How well prepared are we to sustain ourselves and future generations into old age? A new report from the World Economic Forum (WEF), created in partnership with Mercer — We’ll Live to 100: How Can We Afford It? — reveals that longer life expectancies, shrinking old age dependency ratios, persistently low interest rates and a shifting of the burden from governments and employers to individuals are contributing to a huge and growing gap between long-term savings and the current and future income needs of billions of individuals.
In Mercer’s view, we can meet these challenges and mend the gap — but doing so will take concerted action on the part of all stakeholders, including governments, employers, financial intermediaries and individuals. Bold solutions are needed — and helping to identify those solutions goes to the core of Mercer’s mission to make a difference in the lives of people by advancing their health, wealth and careers.
As societies age and the nature of work continues to evolve, it is clear that old notions of work and retirement will need to give way to a spectrum of new possibilities for when and how to work and what it means to retire. Societies, employers and individuals themselves will all benefit from greater acceptance of and more accommodation for working later into life.
This may mean raising or even eliminating set retirement ages to reflect the fact that people live longer today than in the past. This action could go a long way toward improving the solvency of government pension systems.
Different expectations around work and retirement on the part of employers and employees could also help both. Economies around the world, including the US, Mexico and China, are getting back toward full employment, and it is not clear that employers can afford to let individuals with scarce skills simply walk out the door in their mid-60s. These older workers possess significant experience and competencies that are extremely valuable to the business. Moreover, falling birth rates mean a shrinking replacement talent pool. Those employers that figure out how to keep valuable employees longer will have a competitive advantage in the war for talent.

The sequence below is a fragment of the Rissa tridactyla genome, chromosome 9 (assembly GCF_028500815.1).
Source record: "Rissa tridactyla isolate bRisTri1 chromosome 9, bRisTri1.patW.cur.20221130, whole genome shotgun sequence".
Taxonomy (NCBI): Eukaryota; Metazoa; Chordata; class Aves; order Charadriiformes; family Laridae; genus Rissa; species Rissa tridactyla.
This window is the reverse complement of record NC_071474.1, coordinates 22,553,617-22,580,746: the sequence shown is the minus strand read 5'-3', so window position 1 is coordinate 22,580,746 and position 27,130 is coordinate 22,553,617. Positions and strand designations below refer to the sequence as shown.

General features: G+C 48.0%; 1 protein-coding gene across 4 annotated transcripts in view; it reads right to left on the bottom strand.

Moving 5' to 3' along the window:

Individuals also stand to benefit from new norms around how and when to retire. Given that half of those born today in many societies will live to see 100, a traditional working life of 40–45 years just won’t be sufficient to support 80 years of adulthood. Those who try will have to work ceaselessly throughout their working years while limiting spending. Nonetheless, they are unlikely to be able to maintain their standard of living through a 40-year-plus retirement.
“Now imagine a different society where people work another 20 years or so beyond ‘normal’ retirement age, although perhaps in different capacities or with a reduced schedule,” says Rich Nuzum, Wealth Leader, Growth Markets Region. “That’s 20 more years of productive economic endeavor — paying taxes, paying social insurance premiums and generating income that is not retirement income."
"It means that individuals are still investing in their careers and investing in their human capital into their 50s and beyond. So society is benefitting from their human capital and they are getting greater value from society. They are also probably happier because people who simply stop work completely at a given age often experience rapid declines in mental and physical health.”
The time to act is now. By applying creative and strategic solutions like this one, we can transform the future reality for individuals and societies. Both government and employers have a critical role to play — and Mercer consultants are currently working with both on forward-thinking solutions to help them mend the gap.